Like many kids, I loved playing with Hot Wheels cars as a kid, and now, as an adult, I eye off the Fast & Furious Hot Wheels cars every time I’m in Target. I also, of course, grew into appreciating racing games and eventually micro-racers, of which it’s been some time since we’ve had a good one. The last one I sunk a lot of time into was Table Top Racing World Tour. When the trailer for Hot Wheel Unleashed released a couple of months ago, I was instantly intrigued. Not only do I have a micro-racing itch to scratch, but the game looked rather pretty in a way I haven’t seen this genre look before. Well, I’ve now got my hands on a preview build of the game and can confirm: these are some pretty little Hot Wheels cars.
The visual quality and detail on each of the Hot Wheels cars in Hot Wheels Unleashed is by far the most impressive aspect of the game from what I’ve played so far. Each vehicle in the game looks life-like with minor scratches and details that make them feel even more accurate and played with, adding an element to them that grounds them in reality like no other Hot Wheels game I’ve played before. I wished the game had a photo mode already implemented because I wanted to explore the cars in more detail; that’s something I’ll look forward to doing in the full release.
I had access to various Hot Wheels in the preview build, including some of the rarer vehicles you wouldn’t usually unlock until later in the game. So I tried a little bit of everything out, but once you go fast in a legendary vehicle with a dinosaur on the bonnet, it’s hard to go back.
Depending on how you feel about AI racing that adjusts to your skill level, you’ll either love or hate to hear that no matter what car I was in, Hot Wheel Unleashed was an intense racer and a struggle to win on the game’s ‘Medium’ difficulty. It was a little too punishing for the default difficulty. However, developer Milestone noted that the difficulty is still fluctuating in the lead-up to the game’s release in September.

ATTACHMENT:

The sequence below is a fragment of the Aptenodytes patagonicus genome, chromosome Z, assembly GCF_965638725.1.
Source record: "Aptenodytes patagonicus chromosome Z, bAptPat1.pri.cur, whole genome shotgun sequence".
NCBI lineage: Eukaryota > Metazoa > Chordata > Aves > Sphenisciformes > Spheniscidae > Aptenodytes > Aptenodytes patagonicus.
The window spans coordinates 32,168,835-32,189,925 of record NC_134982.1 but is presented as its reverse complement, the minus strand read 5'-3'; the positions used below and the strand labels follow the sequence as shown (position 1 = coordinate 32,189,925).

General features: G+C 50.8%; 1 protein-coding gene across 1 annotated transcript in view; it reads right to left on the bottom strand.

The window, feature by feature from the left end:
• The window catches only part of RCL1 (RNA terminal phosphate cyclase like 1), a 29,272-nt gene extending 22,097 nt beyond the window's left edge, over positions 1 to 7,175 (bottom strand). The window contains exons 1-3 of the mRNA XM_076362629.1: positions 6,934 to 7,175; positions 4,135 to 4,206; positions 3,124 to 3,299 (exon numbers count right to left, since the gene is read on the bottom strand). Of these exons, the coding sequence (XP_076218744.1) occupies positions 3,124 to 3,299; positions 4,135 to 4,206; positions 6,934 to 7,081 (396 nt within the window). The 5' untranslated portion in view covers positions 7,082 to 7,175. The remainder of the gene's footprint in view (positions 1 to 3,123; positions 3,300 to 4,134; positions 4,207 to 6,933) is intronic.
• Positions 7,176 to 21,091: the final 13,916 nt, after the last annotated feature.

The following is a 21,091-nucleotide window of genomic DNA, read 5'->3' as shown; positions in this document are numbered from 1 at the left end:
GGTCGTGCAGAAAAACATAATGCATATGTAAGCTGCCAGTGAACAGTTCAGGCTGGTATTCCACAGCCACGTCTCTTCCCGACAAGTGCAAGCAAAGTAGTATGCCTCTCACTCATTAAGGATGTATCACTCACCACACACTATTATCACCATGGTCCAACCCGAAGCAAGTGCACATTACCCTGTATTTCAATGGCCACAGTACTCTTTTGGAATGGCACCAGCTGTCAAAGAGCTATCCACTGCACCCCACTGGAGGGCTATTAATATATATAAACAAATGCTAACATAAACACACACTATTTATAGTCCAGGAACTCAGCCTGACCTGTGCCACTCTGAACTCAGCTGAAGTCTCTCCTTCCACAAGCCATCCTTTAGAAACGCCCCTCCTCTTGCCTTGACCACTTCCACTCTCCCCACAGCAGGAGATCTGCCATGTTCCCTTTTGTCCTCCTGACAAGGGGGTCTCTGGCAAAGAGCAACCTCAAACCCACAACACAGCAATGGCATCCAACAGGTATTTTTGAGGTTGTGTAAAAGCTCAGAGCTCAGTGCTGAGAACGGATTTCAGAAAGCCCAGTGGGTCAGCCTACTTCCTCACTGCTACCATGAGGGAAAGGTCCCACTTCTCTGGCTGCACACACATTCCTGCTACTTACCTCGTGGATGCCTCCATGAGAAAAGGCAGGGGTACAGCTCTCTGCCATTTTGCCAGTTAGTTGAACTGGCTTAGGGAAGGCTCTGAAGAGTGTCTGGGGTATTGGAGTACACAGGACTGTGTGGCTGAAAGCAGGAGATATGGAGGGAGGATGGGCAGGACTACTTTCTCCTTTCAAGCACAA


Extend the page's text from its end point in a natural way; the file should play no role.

The racing itself is straightforward without any crazy mechanics. The vehicles handle roughly, and I struggled to master the drifting, but again, they’re toy cars, so how would they handle at the speeds I’m doing? I’d like to see some fine-tuning to tighten up the turning, at least.
One unique factor is that the cars don’t all share the same boost button. All of the vehicles gained boost energy as you drift, but some can hold only one short burst at a time, others held several small ones, and then there are vehicles with a more a-typical standard boost metre. This was the only factor that had me leaning towards liking some vehicles over others, although they all had their own stats about max speed, handling etc.
The tracks themselves also left me wanting more as — at least for the ones included in the preview build — they didn’t incorporate enough real-world elements in their tracks. A couple would have you racing across a table or something briefly, another had a shortcut through a vent, but for the most part, you’re racing on those famous orange Hot Wheels track pieces in different variations. Take me through a backyard, show me a track dumping me onto a kitchen bench – go wild!